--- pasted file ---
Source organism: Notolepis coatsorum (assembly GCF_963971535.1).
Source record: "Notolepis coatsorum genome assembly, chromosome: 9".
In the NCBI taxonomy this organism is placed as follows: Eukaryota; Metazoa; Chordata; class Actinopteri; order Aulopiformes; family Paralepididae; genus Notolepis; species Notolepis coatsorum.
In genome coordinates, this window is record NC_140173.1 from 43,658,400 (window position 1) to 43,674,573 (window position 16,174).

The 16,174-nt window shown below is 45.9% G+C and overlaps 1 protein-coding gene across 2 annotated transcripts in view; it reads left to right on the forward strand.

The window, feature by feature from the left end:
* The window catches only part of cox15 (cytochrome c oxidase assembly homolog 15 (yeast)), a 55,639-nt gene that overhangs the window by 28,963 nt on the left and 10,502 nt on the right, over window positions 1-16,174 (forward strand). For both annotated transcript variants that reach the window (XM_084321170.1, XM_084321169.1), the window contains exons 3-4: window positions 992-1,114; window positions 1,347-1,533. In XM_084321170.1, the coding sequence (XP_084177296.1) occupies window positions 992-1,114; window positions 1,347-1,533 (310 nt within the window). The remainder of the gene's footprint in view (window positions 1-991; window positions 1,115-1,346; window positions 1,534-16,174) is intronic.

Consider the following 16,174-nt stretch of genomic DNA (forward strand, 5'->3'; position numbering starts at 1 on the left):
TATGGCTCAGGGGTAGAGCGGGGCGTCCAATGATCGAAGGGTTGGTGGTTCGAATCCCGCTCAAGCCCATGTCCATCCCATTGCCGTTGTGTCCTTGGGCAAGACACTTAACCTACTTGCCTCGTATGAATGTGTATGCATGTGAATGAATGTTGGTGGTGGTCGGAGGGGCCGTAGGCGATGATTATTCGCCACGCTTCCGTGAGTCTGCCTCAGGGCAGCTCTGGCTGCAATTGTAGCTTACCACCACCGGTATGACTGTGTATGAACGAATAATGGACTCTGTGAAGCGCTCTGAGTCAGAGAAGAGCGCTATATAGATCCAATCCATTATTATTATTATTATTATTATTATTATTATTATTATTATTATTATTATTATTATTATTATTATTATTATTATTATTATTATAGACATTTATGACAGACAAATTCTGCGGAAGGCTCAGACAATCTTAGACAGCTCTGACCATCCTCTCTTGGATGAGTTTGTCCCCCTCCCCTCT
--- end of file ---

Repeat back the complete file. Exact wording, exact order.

Source organism: Notolepis coatsorum (assembly GCF_963971535.1).
Source record: "Notolepis coatsorum genome assembly, chromosome: 9".
In the NCBI taxonomy this organism is placed as follows: Eukaryota; Metazoa; Chordata; class Actinopteri; order Aulopiformes; family Paralepididae; genus Notolepis; species Notolepis coatsorum.
In genome coordinates, this window is record NC_140173.1 from 43,658,400 (window position 1) to 43,674,573 (window position 16,174).

The 16,174-nt window shown below is 45.9% G+C and overlaps 1 protein-coding gene across 2 annotated transcripts in view; it reads left to right on the forward strand.

The window, feature by feature from the left end:
* The window catches only part of cox15 (cytochrome c oxidase assembly homolog 15 (yeast)), a 55,639-nt gene that overhangs the window by 28,963 nt on the left and 10,502 nt on the right, over window positions 1-16,174 (forward strand). For both annotated transcript variants that reach the window (XM_084321170.1, XM_084321169.1), the window contains exons 3-4: window positions 992-1,114; window positions 1,347-1,533. In XM_084321170.1, the coding sequence (XP_084177296.1) occupies window positions 992-1,114; window positions 1,347-1,533 (310 nt within the window). The remainder of the gene's footprint in view (window positions 1-991; window positions 1,115-1,346; window positions 1,534-16,174) is intronic.

Consider the following 16,174-nt stretch of genomic DNA (forward strand, 5'->3'; position numbering starts at 1 on the left):
TATGGCTCAGGGGTAGAGCGGGGCGTCCAATGATCGAAGGGTTGGTGGTTCGAATCCCGCTCAAGCCCATGTCCATCCCATTGCCGTTGTGTCCTTGGGCAAGACACTTAACCTACTTGCCTCGTATGAATGTGTATGCATGTGAATGAATGTTGGTGGTGGTCGGAGGGGCCGTAGGCGATGATTATTCGCCACGCTTCCGTGAGTCTGCCTCAGGGCAGCTCTGGCTGCAATTGTAGCTTACCACCACCGGTATGACTGTGTATGAACGAATAATGGACTCTGTGAAGCGCTCTGAGTCAGAGAAGAGCGCTATATAGATCCAATCCATTATTATTATTATTATTATTATTATTATTATTATTATTATTATTATTATTATTATTATTATTATTATTATTATTATTATTATAGACATTTATGACAGACAAATTCTGCGGAAGGCTCAGACAATCTTAGACAGCTCTGACCATCCTCTCTTGGATGAGTTTGTCCCCCTCCCCTCT